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In response to Mark Holyoak’s (July 18) guest column, it is important to note that the Rocky Mountain Elk Foundation and Montana Fish, Wildlife and Parks are not the only folks with access to science and biology.

For every so-called scientific study that attempts to give credence to the extreme predator “management” policies and anti-wolf rhetoric currently being pushed by the likes of RMEF CEO and President David Allen, opposing studies can be found, legitimate in scholarship. There’s a reason the family of Olaus Murie (“the father of modern elk management”) has withdrawn support from RMEF, citing RMEF’s “unscientific and untenable anti-wolf policies” in their open letter this past week.

As consumers of information, we can better serve ourselves by seeking out studies by independent wolf biologists, as opposed to studies by “experts” who are on the payrolls of special interest groups. The fact that individuals or organizations have an opinion does not preclude us or them from having experience or knowledge based on science and biology. Simply stated, just because we disagree with you does not make us wrong.

Montana’s wolf management plan may have been devised a decade ago, but things have changed. Thankfully, we have evolved and continue to do so. As a society, we acknowledge that animals are sentient beings, capable of many of the same emotions as ourselves. The trapping component of said management plan has no place in our society – this is the 21st century.

As a veterinary technician who has seen these injuries firsthand, I challenge anyone to tell me that animals do not suffer when they are caught in any of the types of traps that litter our public lands. Animals caught in traps can languish for days; starving, unable to defend themselves as they fall victim to predator attacks, waiting for their killers to finally check their traplines; waiting to be strangled, stomped on the chest, beaten, injected with household chemicals – just to preserve the hide for a few bucks. This is reality, not a “knee-jerk” emotional reaction. This is the fate of not just endangered and/or struggling species such as wolverines and fishers, but your dog or cat, or any other animal unfortunate enough to come across a trap. No matter how you feel about wolves, no creature deserves to die in this way.

Let’s look at the numbers.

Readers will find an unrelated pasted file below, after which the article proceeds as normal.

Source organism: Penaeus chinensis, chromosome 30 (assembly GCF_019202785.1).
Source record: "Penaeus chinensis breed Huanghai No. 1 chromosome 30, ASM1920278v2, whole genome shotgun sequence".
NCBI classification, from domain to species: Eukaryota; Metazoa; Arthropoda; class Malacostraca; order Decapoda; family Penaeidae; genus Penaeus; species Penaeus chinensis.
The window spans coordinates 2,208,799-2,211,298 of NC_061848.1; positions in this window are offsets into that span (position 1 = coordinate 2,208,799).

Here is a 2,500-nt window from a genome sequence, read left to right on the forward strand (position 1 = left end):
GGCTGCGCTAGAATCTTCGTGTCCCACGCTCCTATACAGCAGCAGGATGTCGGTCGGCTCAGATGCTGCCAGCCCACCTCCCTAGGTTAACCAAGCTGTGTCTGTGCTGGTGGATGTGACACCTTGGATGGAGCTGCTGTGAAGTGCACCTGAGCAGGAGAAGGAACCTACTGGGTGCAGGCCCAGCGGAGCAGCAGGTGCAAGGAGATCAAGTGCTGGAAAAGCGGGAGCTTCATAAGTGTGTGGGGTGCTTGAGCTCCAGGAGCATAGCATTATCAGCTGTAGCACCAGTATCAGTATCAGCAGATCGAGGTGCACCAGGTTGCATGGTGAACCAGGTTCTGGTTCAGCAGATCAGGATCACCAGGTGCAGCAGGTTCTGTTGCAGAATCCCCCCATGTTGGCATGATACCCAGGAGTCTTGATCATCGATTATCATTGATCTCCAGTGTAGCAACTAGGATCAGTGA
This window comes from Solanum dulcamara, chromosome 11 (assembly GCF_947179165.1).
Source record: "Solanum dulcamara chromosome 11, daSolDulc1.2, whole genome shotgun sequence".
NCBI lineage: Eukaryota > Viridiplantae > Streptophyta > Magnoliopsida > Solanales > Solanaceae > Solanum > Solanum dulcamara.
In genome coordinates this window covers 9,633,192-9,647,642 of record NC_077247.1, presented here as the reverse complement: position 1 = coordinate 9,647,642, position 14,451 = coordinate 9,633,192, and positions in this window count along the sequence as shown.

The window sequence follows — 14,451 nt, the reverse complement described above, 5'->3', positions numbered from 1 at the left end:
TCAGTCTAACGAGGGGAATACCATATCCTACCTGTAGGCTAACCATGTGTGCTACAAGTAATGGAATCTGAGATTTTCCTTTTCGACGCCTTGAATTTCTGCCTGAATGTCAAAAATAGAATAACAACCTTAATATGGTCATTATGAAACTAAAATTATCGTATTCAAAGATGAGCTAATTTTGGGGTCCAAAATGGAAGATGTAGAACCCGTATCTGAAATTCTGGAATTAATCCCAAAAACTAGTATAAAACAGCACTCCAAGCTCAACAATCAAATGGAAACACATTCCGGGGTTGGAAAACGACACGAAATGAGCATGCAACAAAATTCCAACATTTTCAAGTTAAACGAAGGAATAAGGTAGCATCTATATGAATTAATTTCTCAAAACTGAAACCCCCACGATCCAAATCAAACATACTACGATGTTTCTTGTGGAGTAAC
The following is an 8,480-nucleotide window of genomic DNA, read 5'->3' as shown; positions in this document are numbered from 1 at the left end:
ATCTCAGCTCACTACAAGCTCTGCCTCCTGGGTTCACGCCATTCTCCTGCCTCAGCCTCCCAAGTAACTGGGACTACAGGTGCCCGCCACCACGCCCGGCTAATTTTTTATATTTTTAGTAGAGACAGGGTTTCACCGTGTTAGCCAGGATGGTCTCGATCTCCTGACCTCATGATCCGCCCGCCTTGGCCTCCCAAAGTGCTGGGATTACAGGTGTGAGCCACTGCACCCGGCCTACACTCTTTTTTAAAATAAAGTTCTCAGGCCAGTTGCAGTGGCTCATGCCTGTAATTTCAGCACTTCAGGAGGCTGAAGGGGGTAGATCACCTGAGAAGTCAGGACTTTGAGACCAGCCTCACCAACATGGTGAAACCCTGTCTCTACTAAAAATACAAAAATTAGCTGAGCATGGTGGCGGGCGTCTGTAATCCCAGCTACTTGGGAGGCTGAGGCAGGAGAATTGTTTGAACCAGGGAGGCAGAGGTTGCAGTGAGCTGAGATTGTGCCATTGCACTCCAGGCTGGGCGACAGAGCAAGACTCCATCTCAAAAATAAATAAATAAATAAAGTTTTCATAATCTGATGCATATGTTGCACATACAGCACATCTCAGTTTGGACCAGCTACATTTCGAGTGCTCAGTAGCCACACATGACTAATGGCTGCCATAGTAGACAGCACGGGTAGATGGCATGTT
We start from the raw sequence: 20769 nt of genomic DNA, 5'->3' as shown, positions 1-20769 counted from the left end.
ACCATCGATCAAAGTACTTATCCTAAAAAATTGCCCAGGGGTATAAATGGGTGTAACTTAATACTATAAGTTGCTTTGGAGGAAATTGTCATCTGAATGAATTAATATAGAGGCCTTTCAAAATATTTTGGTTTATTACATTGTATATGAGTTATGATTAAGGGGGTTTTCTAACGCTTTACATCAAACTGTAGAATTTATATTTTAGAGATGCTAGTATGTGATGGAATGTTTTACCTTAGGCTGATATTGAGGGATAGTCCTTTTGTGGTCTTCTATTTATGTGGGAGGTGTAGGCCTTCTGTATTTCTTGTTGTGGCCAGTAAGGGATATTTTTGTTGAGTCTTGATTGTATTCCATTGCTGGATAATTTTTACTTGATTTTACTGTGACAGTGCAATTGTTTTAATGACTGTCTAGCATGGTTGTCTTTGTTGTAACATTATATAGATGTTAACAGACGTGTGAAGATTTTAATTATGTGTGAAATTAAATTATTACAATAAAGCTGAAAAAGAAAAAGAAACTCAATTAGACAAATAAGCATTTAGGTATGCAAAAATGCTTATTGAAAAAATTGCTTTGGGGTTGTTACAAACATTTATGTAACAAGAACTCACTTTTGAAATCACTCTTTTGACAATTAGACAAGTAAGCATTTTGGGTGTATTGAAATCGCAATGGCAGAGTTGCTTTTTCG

• For every one target animal, there are at least two non-target animals trapped and discarded due to injury.

• There are more than 800,000 reported trapping deaths since 1996 in Montana (many are never reported).

• Trapping is practiced by less than 2 percent of Montanans.

• Trapping brings to Montana revenue of less than $100,000 – wildlife viewing brings in millions of dollars.

Also consider:

• There is no trap check requirement in Montana; animals can be left in traps for days, suffering from pain, cold, hunger, thirst and vulnerable to predator attacks.

• Hunting ethics would not tolerate the torture of an animal, or allow it to suffer for days.

• Trapping is not fair chase.

• Trapping is cruel and indiscriminate.

• Trapping can’t guarantee a clean kill.

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• Trapping promotes the commercialization of publicly owned wildlife.

• With thousands of traps set on public lands, and now another layer of larger and potentially lethal traps for wolves, no one really can know the sheer number of traps on our public lands, or the actual number of animals caught or killed.

• Larger traps have the potential to become a public safety issue.

Please, don’t make the argument that other states use trapping in their arsenal of management tools. Just because someone else does it, doesn’t make it right. Many individual ranchers, towns and cities are endorsing non-lethal alternatives to predator management, as they acknowledge the role of the predator in sustaining a healthy ecosystem.

And to those who trap, please don’t tell me that trapping gives some kind of spiritual connection to the victim in your trap. And don’t tell this Montanan that I don’t have a spiritual connection to wildlife because I prefer to see them alive in their environment. Take it from a former trapper:

“The days of trapping are over. It is now time to preserve Montana’s wildlife.” – Chuck Jonkel, wildlife biologist and former trapper.

April Lane is a veterinary technician and supporter of Footloose Montana, a nonprofit organization that promotes trap-free public lands in Montana.

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